Trump Is Right: Andrew Cuomo Should Accept F.D.A. Approval of a Coronavirus Vaccine

Trump Is Right: Andrew Cuomo Should Accept F.D.A. Approval of a Coronavirus Vaccine
Last Friday, at the end of a week in which the coronavirus infected more people than it ever had before, President Trump held a press conference to congratulate himself on his stewardship of the crisis. “My Administration has initiated the single greatest mobilization in U.S. history,” he said. It was one of many false assertions he made in his brief remarks.

Trump also attempted to claim credit for the coronavirus vaccine developed by Pfizer, in collaboration with the German biotech firm BioNTech. The vaccine has not yet been approved, but in preliminary studies it protected more than ninety per cent of its recipients from infection. Trump attacked New York’s governor, Andrew Cuomo, who has said that federal approval of any such vaccine would not be enough for him to grant access to residents of his state. “As soon as April, the vaccine will be available to the entire general population, with the exception of places like New York,” Trump announced. (On Monday, a second company, Moderna Therapeutics, released preliminary data demonstrating that its vaccine had protected more than ninety-four per cent of the people who received it.)

“Frankly, I’m not going to trust the federal government’s opinion,” Cuomo has stated. “New York State will have its own review.” The governor has done a remarkable job of dealing with the pandemic, and it is impossible not to contrast his active, vigorous, and largely successful intervention with the President’s repeated lies and almost complete indifference. But to ignore any eventual approval made by the Food and Drug Administration, a decision that Cuomo stressed again in an interview with Katy Tur, on MSNBC, immediately after Trump spoke, is worse than dangerous. This can only have been a political decision, because Cuomo understands as well as anyone else that there will be a different President in charge of distributing this vaccine. “Polls say fifty per cent of American people say they will not take the vaccine if it were available today, because they don’t trust the way this federal government has politicized the process,” Cuomo said on Sunday, during remarks at Riverside Church in New York City.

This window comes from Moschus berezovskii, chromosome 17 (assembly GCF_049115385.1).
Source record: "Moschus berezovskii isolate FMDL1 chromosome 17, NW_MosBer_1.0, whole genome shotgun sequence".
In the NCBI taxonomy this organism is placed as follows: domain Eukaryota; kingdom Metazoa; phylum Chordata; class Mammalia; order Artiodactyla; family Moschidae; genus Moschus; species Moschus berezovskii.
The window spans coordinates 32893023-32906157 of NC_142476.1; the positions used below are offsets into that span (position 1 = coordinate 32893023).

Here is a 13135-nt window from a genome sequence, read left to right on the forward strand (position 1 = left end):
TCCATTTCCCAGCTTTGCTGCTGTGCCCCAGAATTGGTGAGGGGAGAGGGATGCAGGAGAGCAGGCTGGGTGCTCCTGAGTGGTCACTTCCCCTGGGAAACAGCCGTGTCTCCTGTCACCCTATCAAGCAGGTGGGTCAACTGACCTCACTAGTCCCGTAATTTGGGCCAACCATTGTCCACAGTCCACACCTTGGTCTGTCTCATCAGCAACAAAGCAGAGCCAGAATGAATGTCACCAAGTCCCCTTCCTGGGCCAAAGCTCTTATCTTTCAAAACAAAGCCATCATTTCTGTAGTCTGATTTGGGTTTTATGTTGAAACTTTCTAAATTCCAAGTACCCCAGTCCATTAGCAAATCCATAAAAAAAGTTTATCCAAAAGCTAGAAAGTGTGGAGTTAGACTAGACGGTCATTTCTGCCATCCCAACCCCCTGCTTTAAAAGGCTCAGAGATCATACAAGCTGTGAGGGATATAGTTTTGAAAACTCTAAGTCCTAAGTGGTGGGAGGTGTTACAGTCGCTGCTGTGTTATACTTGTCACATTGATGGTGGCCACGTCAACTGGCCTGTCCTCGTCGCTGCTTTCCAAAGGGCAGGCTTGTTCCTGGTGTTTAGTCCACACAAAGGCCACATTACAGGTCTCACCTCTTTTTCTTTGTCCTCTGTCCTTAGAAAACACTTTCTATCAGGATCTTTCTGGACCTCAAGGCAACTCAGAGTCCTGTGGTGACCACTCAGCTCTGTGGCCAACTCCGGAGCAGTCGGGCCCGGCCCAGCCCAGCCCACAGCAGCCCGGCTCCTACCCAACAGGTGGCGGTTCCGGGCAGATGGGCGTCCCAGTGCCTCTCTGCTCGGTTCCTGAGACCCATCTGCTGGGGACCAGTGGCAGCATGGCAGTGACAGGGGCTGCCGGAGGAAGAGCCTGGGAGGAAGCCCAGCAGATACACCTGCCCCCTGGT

That’s true. There is a crisis of confidence in vaccines in this country, which has existed for years, long before the emergence of the coronavirus, and it has only grown worse in the past year. But can Cuomo genuinely think that this kind of response will increase public confidence? He was the first to undertake this misbegotten mission, but he is no longer alone. Officials in California, Connecticut, West Virginia, and the District of Columbia have also appointed committees to review coronavirus vaccines offered for F.D.A. approval, while the governors of Nevada, Oregon, and Washington have joined California’s effort, with each state adding a representative to that review panel. If approval relied solely on Trump, or on the “federal government’s opinion,” such an action would make sense. But it does not. The Food and Drug Administration is responsible for approving vaccines, and, although its leadership has been bullied and weakened by Trump, the Office of Vaccines Research and Review, the group within the agency that has evaluated vaccines for decades, has no such taint.